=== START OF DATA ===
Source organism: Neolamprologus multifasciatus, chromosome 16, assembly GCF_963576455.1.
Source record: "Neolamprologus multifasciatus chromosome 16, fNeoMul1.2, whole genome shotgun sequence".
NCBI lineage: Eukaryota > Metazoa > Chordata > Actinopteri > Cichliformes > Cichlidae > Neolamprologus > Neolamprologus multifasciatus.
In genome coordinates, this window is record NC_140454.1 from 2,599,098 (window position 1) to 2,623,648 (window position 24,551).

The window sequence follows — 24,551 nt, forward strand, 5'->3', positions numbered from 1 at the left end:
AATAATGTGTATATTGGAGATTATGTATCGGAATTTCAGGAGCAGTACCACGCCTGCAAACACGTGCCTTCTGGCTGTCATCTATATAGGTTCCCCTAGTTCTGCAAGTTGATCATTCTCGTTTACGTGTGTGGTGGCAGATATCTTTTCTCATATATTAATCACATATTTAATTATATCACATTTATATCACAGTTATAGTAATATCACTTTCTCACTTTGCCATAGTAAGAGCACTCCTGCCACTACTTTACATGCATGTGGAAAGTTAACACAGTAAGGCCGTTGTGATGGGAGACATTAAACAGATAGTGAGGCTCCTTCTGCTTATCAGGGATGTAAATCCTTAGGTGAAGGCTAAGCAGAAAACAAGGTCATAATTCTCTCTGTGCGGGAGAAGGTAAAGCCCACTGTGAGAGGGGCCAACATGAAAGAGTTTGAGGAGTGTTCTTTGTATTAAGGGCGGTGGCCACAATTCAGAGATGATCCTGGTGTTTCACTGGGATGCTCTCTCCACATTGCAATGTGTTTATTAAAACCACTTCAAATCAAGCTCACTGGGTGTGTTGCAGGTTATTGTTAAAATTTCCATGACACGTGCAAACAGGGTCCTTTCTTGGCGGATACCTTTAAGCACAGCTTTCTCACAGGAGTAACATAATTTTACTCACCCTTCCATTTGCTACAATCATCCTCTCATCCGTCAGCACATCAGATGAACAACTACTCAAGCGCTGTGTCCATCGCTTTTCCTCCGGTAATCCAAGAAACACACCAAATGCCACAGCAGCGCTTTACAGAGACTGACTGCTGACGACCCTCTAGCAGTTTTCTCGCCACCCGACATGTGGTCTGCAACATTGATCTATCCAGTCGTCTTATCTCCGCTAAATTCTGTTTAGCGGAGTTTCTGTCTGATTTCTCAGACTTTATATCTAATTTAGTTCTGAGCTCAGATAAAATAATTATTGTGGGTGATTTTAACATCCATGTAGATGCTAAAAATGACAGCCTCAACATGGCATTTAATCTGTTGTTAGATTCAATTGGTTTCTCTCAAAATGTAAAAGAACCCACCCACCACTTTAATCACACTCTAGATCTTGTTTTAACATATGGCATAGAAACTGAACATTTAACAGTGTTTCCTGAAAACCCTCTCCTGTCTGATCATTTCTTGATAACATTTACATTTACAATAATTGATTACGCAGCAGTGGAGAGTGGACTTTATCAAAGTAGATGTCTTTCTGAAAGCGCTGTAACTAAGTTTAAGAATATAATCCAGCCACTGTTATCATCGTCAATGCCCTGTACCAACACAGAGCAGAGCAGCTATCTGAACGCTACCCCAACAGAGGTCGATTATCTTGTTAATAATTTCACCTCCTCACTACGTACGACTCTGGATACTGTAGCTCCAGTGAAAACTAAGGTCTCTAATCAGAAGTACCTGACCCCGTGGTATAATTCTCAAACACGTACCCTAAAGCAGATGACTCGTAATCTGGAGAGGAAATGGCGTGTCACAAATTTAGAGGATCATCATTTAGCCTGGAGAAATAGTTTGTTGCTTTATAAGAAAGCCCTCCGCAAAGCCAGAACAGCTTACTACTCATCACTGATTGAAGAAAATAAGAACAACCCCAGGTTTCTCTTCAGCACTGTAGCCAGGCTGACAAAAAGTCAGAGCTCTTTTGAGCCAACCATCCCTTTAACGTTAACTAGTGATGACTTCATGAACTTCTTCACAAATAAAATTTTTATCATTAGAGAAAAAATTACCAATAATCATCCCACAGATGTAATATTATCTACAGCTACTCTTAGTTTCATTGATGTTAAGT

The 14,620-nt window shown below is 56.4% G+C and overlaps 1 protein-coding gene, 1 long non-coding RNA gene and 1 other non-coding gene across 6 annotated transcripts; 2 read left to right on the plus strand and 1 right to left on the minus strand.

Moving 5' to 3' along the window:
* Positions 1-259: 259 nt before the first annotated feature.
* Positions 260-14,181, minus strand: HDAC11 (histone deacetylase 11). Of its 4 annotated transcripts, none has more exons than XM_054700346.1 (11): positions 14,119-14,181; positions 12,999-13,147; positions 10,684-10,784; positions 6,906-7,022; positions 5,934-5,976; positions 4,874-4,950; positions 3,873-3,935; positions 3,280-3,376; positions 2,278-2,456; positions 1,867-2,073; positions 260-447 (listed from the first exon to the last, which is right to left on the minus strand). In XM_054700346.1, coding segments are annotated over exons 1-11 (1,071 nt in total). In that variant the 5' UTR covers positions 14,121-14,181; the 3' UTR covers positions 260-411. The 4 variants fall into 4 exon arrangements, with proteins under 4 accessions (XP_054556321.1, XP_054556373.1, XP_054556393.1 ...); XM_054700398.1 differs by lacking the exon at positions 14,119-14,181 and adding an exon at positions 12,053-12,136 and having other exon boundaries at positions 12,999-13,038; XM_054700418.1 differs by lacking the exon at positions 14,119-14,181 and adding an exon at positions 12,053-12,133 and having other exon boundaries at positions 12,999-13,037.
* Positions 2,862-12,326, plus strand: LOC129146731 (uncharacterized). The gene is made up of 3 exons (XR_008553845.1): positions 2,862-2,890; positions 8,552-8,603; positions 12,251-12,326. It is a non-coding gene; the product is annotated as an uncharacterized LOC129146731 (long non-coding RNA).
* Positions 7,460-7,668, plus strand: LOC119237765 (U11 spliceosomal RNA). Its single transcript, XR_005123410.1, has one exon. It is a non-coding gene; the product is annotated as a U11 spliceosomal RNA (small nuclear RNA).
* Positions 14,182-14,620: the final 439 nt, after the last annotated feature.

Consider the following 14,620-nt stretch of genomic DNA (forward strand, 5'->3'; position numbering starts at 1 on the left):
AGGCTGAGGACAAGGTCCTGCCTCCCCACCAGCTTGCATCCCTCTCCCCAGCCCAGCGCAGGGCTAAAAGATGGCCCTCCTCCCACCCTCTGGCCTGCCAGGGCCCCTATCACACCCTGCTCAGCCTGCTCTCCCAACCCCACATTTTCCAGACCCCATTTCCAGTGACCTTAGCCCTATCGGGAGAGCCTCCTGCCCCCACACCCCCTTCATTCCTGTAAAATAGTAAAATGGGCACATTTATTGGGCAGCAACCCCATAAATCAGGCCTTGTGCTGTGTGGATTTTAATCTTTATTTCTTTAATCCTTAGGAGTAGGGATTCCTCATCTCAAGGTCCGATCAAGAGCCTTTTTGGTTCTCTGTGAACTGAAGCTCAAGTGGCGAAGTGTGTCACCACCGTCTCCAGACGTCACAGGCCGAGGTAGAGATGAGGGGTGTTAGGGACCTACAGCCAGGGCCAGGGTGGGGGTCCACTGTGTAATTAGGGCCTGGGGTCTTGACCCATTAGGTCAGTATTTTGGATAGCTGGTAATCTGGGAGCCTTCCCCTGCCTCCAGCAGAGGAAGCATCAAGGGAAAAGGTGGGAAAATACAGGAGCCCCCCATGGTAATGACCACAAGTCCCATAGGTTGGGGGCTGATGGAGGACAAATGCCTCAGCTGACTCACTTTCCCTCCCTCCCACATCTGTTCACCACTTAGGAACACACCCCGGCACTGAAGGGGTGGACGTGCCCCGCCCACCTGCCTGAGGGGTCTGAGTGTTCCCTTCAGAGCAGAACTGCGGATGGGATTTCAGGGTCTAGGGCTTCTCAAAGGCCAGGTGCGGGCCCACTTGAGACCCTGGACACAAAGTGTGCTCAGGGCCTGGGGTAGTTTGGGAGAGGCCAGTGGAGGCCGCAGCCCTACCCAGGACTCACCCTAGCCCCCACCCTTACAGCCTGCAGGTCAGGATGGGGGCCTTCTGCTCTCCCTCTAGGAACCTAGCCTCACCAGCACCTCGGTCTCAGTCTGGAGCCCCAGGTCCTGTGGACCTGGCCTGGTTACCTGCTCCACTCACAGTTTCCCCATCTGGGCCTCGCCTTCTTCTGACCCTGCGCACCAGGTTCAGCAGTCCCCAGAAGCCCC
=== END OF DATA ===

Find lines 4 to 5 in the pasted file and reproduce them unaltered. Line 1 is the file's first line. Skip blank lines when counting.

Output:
In genome coordinates, this window is record NC_140454.1 from 2,599,098 (window position 1) to 2,623,648 (window position 24,551).

The window sequence follows — 24,551 nt, forward strand, 5'->3', positions numbered from 1 at the left end: